Three Decades of Progress

Gund Hall front entrance

The Frederick K. Cox International Law Center marks its 30th anniversary this year. In honor of the occasion, we’re taking a look back at some of the remarkable accomplishments of our past three decades.

  • 1991: A multimillion-dollar gift from the Gund Foundation endows the Cox International Law Center. That same year, CWRU launches its LLM program for lawyers from outside the United States, which now enrolls more than 130 foreign students a year. 
  • 2001: Bruce J. Klatsky, chair and CEO of Phillips Van Heusen Corp. and a member of the Board of Directors of Human Rights Watch, provides a special endowment to the law school for a human rights lecture series and an annual fellowship for two students to Human Rights Watch. 
  • 2002: The Cox Center’s War Crimes Research Office and War Crimes Research Lab are established, now directed by James Johnson, former chief of prosecutions of the Special Court for Sierra Leone. To date, the office has provided over 250 research memos to international tribunals, piracy courts, INTERPOL and the U.S. military commissions. 
  • 2003: The Institute for National Security Law and Policy is established. Case Western Reserve Journal of International Law (established in 1968) moves to a double issue symposium format. 
  • 2004: Cox Center creates the International Humanitarian Award for Advancing Global Justice; UN Under-Secretary General for Legal Affairs Hans Corell is the inaugural recipient.
  • 2005: Cox Center War Crimes Research program, in association with the Public International Law and Policy Group, is nominated for the Nobel Peace Prize by the chief prosecutor of the Special Court for Sierra Leone for its work, which led to the successful prosecution of Liberian President Charles Taylor.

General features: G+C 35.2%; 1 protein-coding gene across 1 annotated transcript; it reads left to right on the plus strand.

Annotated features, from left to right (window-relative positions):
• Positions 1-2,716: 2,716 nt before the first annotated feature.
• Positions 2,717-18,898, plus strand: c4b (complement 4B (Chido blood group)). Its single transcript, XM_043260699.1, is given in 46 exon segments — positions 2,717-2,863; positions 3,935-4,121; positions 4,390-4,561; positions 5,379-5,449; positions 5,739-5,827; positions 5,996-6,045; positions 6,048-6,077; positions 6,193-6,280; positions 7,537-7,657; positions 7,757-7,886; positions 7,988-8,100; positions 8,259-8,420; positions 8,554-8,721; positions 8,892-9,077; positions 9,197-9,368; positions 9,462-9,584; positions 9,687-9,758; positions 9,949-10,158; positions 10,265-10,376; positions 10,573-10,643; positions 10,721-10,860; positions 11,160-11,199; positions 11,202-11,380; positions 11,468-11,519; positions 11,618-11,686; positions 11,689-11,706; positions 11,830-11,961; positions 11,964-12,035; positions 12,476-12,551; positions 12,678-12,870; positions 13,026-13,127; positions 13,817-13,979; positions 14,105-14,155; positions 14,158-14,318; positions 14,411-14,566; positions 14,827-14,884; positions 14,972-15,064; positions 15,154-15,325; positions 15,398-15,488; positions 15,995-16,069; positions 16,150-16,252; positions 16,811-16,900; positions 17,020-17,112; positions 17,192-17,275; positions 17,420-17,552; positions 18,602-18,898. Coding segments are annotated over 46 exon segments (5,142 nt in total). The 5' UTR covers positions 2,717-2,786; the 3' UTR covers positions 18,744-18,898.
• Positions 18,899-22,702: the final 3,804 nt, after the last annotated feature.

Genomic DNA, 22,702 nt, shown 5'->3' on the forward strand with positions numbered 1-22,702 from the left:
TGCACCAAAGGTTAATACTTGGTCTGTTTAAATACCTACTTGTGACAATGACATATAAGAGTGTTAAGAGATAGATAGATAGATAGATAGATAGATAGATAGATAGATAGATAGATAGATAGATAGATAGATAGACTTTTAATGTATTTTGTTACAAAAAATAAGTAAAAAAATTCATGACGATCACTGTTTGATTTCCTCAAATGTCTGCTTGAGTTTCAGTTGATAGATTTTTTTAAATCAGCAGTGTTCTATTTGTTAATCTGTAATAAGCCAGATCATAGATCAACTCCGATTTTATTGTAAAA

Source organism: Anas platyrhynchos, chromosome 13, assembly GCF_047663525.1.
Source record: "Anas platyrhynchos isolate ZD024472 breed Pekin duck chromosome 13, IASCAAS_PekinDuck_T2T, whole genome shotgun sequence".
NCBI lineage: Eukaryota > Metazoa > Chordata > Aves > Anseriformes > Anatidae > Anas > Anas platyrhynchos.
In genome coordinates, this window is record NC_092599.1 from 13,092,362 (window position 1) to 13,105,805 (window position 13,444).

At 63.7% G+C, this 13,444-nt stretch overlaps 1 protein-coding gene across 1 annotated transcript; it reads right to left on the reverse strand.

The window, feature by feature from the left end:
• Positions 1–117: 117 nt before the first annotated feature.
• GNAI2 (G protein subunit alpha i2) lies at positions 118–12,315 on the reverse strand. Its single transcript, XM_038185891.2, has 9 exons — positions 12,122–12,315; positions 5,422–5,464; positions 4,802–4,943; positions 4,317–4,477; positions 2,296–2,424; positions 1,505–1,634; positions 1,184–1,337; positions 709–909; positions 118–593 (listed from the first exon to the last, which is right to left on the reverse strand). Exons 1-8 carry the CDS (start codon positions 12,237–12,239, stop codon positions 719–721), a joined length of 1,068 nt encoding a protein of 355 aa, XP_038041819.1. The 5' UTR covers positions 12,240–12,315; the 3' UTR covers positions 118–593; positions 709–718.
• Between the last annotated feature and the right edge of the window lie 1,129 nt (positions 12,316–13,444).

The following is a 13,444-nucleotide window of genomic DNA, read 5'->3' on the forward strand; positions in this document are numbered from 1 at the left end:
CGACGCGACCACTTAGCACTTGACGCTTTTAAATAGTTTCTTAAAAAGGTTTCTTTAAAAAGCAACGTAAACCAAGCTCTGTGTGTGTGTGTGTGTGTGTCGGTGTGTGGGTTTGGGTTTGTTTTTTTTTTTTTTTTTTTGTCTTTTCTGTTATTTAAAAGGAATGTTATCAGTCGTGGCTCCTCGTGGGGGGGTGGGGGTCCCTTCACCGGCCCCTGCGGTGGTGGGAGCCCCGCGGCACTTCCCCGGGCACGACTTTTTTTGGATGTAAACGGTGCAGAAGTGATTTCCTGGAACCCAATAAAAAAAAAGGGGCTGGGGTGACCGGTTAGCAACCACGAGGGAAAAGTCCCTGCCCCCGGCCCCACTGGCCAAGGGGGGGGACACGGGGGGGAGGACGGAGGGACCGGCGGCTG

• 2007: CWRU approves semester-long foreign internships at international tribunals. That same year, CWRU adds three specialized LLM degree programs. 
  • 2008: CWRU wins the World Championship of the Jessup International Law Moot Court competition.
  • 2009: CWRU launches fundraising initiative resulting in an endowment for internship support in honor of the late Henry King (1918-2009), a CWRU professor and former Nuremberg prosecutor. 
  • 2011: CWRU Jessup Team wins the Baxter Award for best brief in the worldwide competition. The Cox Center develops a Human Rights Documentary Film series, which brings in filmmakers to lead discussions of the films.
  • 2012: CWRU becomes the only law school with its own talk radio show when it debuts “Talking Foreign Policy” radio program, hosted by Michael Scharf, on WCPN, Cleveland’s NPR station. 
  • 2013: CWRU launches first international law massive open online course (MOOC) on Coursera. To date, over 135,000 students from 139 countries have taken the “Introduction to International Criminal Law” free MOOC. CWRU creates Maritime Piracy Prosecution Project, providing assistance to tribunals in Kenya, Mauritious and the Seychelles. CWRU launches its SJD program, which now enrolls 60 foreign students a year.
  • 2014: CWRU debuts first concurrent degree program with Comilas University in Madrid, through which students can spend their 3L year abroad and graduate with both a foreign LLM and our JD degree in just three years. Subsequently, CWRU has added concurrent degree programs with Middlesex University in London and University of Paris. 
  • 2015: Our Canada-U.S. Law Institute celebrates its 40th anniversary.
  • 2016: Immigration Law Clinic is established. Under the law school’s new capstone requirement, 3L students earn a semester of credit externing at any international institution. The Cox Center launches annual Trade Law Conference, organized by Co-Director Juscelino Colares. The new Master of Arts in Financial Integrity degree launches. 
  • 2018: Students and faculty create the Yemen Accountability Project. Funded by a grant from the John F. and Mary A. Geisse Foundation, 70 students working under the supervision of Professor James Johnson produce whitepapers, a conflict narrative, a crime-based matrix, draft indictments and analytical dossiers to lay the groundwork for eventual prosecutions. 
  • 2019: Cox Center submits its first Amicus Brief to the U.S. Supreme Court, in a case concerning the interpretation of the Hague Child Abduction Convention. The International Criminal Court cites a report on crimes against the Rohingya people written by several CWRU law professors and alumni.  
  • 2020: Cox Center hosts the 10th annual American Society of International Law Midyear Meeting.
  • 2021: The Appeals Chamber of the International Criminal Court cites the Amicus Brief written by Dean Scharf and colleagues in the Ntaganda case.